Console.WriteLine($"{file.Name} - {file.Length:n0}");
    if (!string.IsNullOrWhiteSpace(streamName) && file.AlternateDataStreamExists(streamName))
    {
        AlternateDataStreamInfo s = file.GetAlternateDataStream(streamName, FileMode.Open);
        ShowContentsOfStream(file, s);
    }
    else if (string.IsNullOrWhiteSpace(streamName))
        foreach (AlternateDataStreamInfo s in file.ListAlternateDataStreams())
            ShowContentsOfStream(file, s);
}

If the user passed a name of a valid stream, it will show its contents. If it has not passed a name, the program will enumerate all streams and show the contents for them all. The ShowContentsOfStream method is:

private static void ShowContentsOfStream(FileInfo file, AlternateDataStreamInfo s)
{
    Console.WriteLine($"    {s.Name}");
    using (TextReader reader = s.OpenText())
    {
        Console.WriteLine(reader.ReadToEnd());
    }
}

Finally, the third kind of processing is to delete the streams. For that, we use the DeleteStreams method:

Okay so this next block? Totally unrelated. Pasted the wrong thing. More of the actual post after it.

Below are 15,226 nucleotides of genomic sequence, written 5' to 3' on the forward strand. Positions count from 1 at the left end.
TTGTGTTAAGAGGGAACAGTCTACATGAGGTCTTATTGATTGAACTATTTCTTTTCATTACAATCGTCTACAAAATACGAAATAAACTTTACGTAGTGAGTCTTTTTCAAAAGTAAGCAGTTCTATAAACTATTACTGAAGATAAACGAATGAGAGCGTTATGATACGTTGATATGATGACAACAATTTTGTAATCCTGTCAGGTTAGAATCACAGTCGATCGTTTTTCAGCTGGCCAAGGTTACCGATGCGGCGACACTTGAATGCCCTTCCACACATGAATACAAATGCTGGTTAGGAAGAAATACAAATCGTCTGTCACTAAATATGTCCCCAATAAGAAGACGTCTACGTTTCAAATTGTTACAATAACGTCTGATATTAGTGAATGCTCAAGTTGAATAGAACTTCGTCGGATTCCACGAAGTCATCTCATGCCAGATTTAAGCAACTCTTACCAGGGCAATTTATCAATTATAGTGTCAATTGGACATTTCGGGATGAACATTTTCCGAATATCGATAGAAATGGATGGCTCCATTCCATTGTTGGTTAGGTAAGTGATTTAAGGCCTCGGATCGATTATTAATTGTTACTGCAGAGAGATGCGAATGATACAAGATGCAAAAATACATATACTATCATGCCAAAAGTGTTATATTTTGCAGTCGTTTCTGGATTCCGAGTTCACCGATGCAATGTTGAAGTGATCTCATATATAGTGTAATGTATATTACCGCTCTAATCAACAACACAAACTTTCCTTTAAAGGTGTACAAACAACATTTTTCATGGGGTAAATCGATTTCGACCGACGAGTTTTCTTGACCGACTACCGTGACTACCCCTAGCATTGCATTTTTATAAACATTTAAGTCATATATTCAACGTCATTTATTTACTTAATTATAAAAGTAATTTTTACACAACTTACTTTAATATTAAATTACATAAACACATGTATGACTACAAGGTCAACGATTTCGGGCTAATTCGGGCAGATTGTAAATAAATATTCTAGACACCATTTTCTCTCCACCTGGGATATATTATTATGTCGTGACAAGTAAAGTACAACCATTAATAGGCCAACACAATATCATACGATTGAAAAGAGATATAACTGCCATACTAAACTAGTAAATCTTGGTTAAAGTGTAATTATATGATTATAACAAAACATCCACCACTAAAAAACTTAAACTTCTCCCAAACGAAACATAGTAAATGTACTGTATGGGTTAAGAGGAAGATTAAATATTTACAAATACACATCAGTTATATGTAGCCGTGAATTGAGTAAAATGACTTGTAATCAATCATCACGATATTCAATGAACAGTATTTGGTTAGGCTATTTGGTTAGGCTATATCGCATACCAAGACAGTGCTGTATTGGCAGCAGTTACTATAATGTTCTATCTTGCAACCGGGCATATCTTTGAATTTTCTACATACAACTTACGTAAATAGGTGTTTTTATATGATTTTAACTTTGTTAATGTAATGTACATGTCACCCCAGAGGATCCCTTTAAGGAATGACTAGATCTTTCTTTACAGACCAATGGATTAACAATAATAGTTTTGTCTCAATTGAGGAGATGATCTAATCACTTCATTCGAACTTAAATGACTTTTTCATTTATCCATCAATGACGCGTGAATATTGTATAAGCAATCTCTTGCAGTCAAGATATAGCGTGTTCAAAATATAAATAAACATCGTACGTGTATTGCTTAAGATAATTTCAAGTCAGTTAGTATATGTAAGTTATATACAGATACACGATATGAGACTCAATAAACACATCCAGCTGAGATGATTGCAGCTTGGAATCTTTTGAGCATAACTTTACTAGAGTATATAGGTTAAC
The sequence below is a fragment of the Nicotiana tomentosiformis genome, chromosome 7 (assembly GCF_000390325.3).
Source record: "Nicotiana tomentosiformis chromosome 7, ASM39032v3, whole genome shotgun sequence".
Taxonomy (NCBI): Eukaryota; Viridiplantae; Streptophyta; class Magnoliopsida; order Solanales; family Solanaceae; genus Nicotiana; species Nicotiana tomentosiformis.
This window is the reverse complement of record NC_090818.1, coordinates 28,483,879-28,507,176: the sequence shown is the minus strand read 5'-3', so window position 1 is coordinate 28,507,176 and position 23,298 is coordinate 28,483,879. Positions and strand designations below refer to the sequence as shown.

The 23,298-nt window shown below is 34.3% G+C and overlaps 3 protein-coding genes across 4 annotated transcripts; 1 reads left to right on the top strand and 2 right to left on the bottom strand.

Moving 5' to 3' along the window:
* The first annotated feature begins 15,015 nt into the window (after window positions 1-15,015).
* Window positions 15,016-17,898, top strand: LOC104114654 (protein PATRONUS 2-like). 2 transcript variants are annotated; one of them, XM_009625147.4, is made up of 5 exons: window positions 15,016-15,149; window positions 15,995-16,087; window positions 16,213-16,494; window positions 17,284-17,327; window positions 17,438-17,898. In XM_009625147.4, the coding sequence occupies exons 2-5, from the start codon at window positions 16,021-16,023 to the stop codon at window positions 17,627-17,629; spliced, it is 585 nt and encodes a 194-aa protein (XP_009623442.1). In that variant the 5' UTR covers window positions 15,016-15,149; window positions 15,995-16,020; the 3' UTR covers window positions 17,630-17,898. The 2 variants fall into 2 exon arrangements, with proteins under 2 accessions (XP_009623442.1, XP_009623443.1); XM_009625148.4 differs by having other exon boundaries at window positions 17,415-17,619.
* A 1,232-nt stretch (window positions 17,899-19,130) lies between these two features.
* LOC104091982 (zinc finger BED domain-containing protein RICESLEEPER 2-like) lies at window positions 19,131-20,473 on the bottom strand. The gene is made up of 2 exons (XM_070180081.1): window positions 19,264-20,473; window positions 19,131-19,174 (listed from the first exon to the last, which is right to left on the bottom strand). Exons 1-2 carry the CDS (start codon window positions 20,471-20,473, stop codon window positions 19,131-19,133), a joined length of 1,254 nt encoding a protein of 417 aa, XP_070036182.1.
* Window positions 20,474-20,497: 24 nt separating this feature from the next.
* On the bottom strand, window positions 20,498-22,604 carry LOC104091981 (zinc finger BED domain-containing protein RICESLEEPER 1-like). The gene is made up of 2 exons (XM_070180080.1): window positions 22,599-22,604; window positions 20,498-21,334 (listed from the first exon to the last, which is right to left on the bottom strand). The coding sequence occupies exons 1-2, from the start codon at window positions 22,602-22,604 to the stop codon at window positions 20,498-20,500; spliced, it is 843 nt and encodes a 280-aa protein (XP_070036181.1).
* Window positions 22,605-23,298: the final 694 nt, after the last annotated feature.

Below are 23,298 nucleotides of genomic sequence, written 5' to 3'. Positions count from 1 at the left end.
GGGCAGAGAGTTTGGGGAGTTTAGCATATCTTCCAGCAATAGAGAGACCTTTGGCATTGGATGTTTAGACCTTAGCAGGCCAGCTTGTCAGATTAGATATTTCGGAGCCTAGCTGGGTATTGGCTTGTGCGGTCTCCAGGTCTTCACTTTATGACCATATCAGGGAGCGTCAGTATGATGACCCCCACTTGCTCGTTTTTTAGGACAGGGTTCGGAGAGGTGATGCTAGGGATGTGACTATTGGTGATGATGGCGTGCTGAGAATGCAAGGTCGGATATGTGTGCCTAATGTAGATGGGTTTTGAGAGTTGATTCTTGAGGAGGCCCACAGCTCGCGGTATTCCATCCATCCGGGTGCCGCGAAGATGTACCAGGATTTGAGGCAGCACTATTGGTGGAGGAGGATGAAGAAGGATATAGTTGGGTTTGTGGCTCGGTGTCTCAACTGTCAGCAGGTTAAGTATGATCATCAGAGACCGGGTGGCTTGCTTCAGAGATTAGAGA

private static void DeleteStream(string fileName, string streamName)
{
    FileInfo file = new FileInfo(fileName);
    Console.WriteLine($"{file.Name} - {file.Length:n0}");
    if (!string.IsNullOrWhiteSpace(streamName) && file.AlternateDataStreamExists(streamName))
    {
        file.DeleteAlternateDataStream(streamName);
        Console.WriteLine($"    {streamName} deleted");
    }
    else if (string.IsNullOrWhiteSpace(streamName))
        foreach (AlternateDataStreamInfo s in file.ListAlternateDataStreams())
        {
            s.Delete();
            Console.WriteLine($"    {s.Name} deleted");
        }
}

If the user passed a valid stream name, the program will delete that stream. If he hasn’t passed a name, the program will delete all streams in the file.

That way, we arrived at the end of our program.

Conclusions

ADSs are used in many ways, to add extra data to a file. Although there are legitimate ways to use them, sometimes, that can be used to store harmful data. We have developed a tool that can list all ADSs in a file, show their contents or delete them. With it, you can analyze the data that is attached to your file and decide what to do with it. Next time you get something that came from the internet and is blocked, you can easily unblock it with this tool.

The full source code is in http://github.com/bsonnino/ADSViewer